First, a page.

Medicine Hat mumps outbreak prompts alert as virus hits hockey team
Alberta Health Services notifies schools, physicians and public health nurses to watch for symptoms
An outbreak of the mumps in the Medicine Hat area has benched several Western Hockey League players, and Alberta Health Services says it's likely just the beginning.
According to AHS, there are nine lab-confirmed cases of mumps the south zone. Seven of those cases are players and coaches with the local WHL team, the Tigers. The other two have had direct contact with the team.
Vivien Suttorp, lead medical officer of health for southern Alberta, steps have been taken to contain the spread, which could be province-wide.
"At this point, a lot of that strategy is there's targeted messaging to, for example, hockey teams that might have been exposed," said Suttorp.
Alberta Health Services has also notified schools and post-secondary institutions across the province and alerted physicians and public health nurses to be on the lookout for symptoms.
Hockey teams have been told to ensure locker rooms and equipment is cleaned and to avoid sharing saliva through things like water bottles and towels.
Those showing symptoms — which include low-level fever, headache and swollen facial glands — should be isolated for five days.
7 players and coaches sick
The first player to be diagnosed with the mumps plays for the Brandon Wheat Kings. His case was confirmed on Feb. 7, 2017. The Tigers' John Dahlström was diagnosed just last Tuesday.
Dahlström's roommate at his billet family's home had to move out as Dahlstrom was quarantined with the illness. He returned to the ice last night, and even scored a goal.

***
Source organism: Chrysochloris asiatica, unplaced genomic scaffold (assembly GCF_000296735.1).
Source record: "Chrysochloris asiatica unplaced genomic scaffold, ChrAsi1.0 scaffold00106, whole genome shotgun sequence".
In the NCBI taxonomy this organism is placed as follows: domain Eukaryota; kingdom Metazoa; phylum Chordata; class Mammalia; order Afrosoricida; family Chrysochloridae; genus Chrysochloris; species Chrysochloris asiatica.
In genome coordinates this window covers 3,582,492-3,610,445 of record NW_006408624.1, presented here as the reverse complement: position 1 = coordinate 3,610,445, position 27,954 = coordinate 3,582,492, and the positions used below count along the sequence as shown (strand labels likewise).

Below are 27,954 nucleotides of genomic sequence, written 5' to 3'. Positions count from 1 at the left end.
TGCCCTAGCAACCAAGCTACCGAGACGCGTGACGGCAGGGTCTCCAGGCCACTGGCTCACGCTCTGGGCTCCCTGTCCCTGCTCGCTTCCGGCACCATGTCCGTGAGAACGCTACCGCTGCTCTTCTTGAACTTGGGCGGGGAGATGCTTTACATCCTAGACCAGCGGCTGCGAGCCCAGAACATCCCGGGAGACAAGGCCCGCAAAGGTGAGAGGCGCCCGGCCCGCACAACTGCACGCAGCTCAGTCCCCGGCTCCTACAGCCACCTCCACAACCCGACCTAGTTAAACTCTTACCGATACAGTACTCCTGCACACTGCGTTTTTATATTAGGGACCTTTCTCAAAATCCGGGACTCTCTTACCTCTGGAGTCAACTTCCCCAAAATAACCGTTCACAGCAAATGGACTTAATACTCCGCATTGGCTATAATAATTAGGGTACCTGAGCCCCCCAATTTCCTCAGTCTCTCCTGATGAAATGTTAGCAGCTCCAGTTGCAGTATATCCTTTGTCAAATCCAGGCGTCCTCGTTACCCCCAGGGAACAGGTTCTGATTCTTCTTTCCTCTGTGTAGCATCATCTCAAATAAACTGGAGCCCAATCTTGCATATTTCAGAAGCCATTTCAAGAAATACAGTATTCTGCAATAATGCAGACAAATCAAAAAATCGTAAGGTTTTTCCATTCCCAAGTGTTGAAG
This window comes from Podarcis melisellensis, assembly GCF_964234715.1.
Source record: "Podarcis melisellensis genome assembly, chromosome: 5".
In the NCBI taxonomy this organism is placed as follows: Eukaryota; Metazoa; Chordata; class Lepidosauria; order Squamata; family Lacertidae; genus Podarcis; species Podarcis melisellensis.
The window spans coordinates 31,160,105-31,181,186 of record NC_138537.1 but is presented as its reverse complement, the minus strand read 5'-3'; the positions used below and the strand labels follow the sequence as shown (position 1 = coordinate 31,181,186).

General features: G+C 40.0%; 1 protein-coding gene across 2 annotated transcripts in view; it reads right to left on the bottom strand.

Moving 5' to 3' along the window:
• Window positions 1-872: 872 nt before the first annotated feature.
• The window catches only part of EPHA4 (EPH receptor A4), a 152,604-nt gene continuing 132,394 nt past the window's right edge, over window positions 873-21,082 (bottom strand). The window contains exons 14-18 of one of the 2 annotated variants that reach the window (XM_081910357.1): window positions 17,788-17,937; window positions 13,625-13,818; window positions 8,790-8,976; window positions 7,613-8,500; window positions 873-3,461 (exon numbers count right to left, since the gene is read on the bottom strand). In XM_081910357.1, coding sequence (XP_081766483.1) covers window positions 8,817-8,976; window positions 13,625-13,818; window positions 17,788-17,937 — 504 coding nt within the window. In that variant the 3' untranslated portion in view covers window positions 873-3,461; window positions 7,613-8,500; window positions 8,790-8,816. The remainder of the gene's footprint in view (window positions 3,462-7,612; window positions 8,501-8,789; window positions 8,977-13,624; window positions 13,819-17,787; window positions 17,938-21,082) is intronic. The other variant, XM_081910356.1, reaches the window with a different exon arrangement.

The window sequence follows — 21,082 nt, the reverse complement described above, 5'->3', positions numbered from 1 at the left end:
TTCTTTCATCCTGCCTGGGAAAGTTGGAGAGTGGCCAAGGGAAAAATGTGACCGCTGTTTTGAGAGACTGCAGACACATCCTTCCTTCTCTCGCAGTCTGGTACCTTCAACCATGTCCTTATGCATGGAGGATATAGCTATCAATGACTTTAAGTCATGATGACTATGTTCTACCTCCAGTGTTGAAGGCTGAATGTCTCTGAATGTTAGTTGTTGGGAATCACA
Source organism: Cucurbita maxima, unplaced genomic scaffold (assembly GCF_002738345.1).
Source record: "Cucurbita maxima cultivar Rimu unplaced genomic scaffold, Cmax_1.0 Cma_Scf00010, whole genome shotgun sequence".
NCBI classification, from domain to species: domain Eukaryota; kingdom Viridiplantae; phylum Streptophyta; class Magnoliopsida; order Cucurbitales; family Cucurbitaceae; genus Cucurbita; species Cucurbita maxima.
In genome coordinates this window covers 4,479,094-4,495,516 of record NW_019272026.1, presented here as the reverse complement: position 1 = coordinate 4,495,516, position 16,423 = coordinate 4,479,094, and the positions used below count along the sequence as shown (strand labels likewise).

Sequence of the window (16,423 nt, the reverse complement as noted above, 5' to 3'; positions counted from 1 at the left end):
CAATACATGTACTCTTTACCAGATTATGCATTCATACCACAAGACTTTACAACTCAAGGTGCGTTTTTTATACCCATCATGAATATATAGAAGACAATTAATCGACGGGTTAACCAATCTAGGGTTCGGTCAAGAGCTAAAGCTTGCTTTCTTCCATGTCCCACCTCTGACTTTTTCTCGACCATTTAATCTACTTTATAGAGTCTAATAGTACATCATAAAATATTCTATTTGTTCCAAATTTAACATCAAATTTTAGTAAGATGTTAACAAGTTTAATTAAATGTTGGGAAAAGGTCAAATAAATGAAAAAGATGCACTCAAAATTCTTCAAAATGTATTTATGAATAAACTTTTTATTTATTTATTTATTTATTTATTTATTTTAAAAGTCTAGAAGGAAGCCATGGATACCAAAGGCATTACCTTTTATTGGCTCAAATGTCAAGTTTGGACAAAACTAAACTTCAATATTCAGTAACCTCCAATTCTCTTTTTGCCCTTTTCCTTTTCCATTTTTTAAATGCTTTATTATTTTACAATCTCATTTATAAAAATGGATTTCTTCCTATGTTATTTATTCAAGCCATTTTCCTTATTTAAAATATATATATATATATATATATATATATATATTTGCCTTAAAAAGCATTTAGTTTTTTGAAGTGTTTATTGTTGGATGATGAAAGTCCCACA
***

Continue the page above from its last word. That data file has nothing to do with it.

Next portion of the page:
"From what I heard from the other guys it's been a little bit worse for them than me, so I was a little bit lucky there," he said.
Coach Shawn Clouston said he hopes the worst is over, but as mumps has a 25-day incubation period, they will have to wait and see.
"I think the challenging part is that it does have that long incubation period. I've done so much reading in the past week to try to understand what is going on … we're hopeful that we're at the end of it."
In a statement, the WHL said they have been working closely with medical staff and health authorities to minimize the spread of the virus.
"With the assistance of the health authorities, WHL Clubs' experienced medical and training staff are continuing to ensure sanitization, early detection and quarantine protocols are being followed diligently," the statement read.
Suttorp said the Medicine Hat area has high vaccination rates, but the rates vary in southern Alberta. CBC News recently reported on vast differences between the communities of Pincher Creek and Fort Macleod.
Rates for the mumps, measles and rubella vaccine in Medicine Hat is 89.4 per cent.
"Of course, there's always worry with mumps, when we see further spread, that it ends up in some of our lower immunized communities and lower immunized schools," she said.
Those who contract mumps can experience complications including meningitis, inflammation of the testicles and pancreatitis.
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With files from CBC's Sarah Lawrynuik